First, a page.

On how tiny fish can help fight global malnutrition

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Global malnutrition is one of the greatest challenges facing the world today. According to a recent report, more than 828 million people worldwide suffer from malnutrition and 3.1 billion do not have access to a healthy and balanced diet. One of the key problems is the lack of sufficient micronutrients and, above all, protein in the diet, which leads to various health problems, such as growth retardation, weakened immune systems, brain development problems and even death.

Tiny fish – big potential

According to a recent study published last December in Nature Food, small fish called pelagic fish, such as sardines, anchovies, herring and sprats, can provide low- and middle-income countries with an abundant and inexpensive source of micronutrients.

Malnutrition and food insecurity are serious problems facing many countries around the world. Currently, there are about 3 billion people in South Asia and sub-Saharan Africa who cannot afford enough nutritious food. Malnutrition is on the rise. In Africa alone, more than 10 million children suffer from this condition.

According to the study’s authors, a mere 20% of locally caught small pelagic fish could provide all children under the age of five living near the coast with a daily portion of highly nutritious food. In light of these results, the researchers believe that eating tiny fish can help meet the nutritional needs of millions of people in developing countries, as well as contribute to the health and well-being of societies.

“Our findings show that the nutrients needed to combat malnutrition are within reach of those in need who live near coastal and freshwater ecosystems around the world. These small, locally caught fish are full of ingredients crucial to maintaining a healthy diet. They are already being caught in sufficient numbers and are inexpensive. Small pelagic fisheries must be exploited sustainably, and catches must reach needy, local populations,” – writes study author Dr. James Robinson of Lancaster University.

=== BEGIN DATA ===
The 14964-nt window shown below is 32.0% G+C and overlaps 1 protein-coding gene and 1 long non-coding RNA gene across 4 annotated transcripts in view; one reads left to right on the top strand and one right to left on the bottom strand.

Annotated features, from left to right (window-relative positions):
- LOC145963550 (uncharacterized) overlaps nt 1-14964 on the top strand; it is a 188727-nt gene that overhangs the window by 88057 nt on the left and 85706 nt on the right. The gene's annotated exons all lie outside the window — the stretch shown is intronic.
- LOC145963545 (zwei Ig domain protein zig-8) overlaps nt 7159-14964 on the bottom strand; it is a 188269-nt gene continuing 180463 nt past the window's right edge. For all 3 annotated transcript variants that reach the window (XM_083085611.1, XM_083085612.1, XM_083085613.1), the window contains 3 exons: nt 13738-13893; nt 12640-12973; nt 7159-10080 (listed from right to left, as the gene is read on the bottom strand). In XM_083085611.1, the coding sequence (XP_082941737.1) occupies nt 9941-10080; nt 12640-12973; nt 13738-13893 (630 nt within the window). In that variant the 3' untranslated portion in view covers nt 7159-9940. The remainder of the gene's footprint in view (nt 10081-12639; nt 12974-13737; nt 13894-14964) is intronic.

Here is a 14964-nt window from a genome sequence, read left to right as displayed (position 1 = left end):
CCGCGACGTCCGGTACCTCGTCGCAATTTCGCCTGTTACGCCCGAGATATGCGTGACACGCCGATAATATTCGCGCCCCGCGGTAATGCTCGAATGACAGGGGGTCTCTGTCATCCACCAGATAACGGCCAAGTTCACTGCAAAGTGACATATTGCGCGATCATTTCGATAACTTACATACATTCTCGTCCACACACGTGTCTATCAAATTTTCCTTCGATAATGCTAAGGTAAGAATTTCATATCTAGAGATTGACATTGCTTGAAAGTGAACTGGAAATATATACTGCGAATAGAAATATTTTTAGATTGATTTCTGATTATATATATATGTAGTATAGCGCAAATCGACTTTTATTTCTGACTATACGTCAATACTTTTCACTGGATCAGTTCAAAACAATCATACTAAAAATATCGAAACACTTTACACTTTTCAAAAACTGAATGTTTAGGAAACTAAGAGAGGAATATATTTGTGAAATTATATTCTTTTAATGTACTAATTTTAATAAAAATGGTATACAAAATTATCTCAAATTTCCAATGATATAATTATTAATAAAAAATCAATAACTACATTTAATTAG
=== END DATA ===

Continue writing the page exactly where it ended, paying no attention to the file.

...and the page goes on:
Tiny fish – benefits

Small pelagic fish are rich in protein, vitamins and minerals (vitamin A, D and B12, folic acid, calcium and iron), nutrients essential for health. They are also rich in omega-3 fatty acids, which support brain function, help lower cholesterol, improve blood circulation and prevent heart disease. In the case of children, their supply in sufficient quantities is crucial for the development of the brain and nervous system.

In addition, it is safe to eat small fish because they do not contain as much mercury and other contaminants as larger species such as tuna or halibut.

It’s not just the health benefits that speak for eating small fish. It is also prompted by the positive environmental impact of such a diet. Food sourced from water is much greener than many other sources of protein, such as meat or dairy. Producing meat or milk requires a large amount of water and land acreage, and involves greenhouse gas emissions. Also, compared to larger fish species such as tuna or salmon, tiny fish compare favorably. They are exposed to a much lower risk of overfishing and resource depletion. In addition, they are easier to grow and produce and relatively inexpensive compared to other sources of protein and nutrients. And importantly, these fish are widely available in low- and middle-income countries, where they can be an important food source for millions of people.

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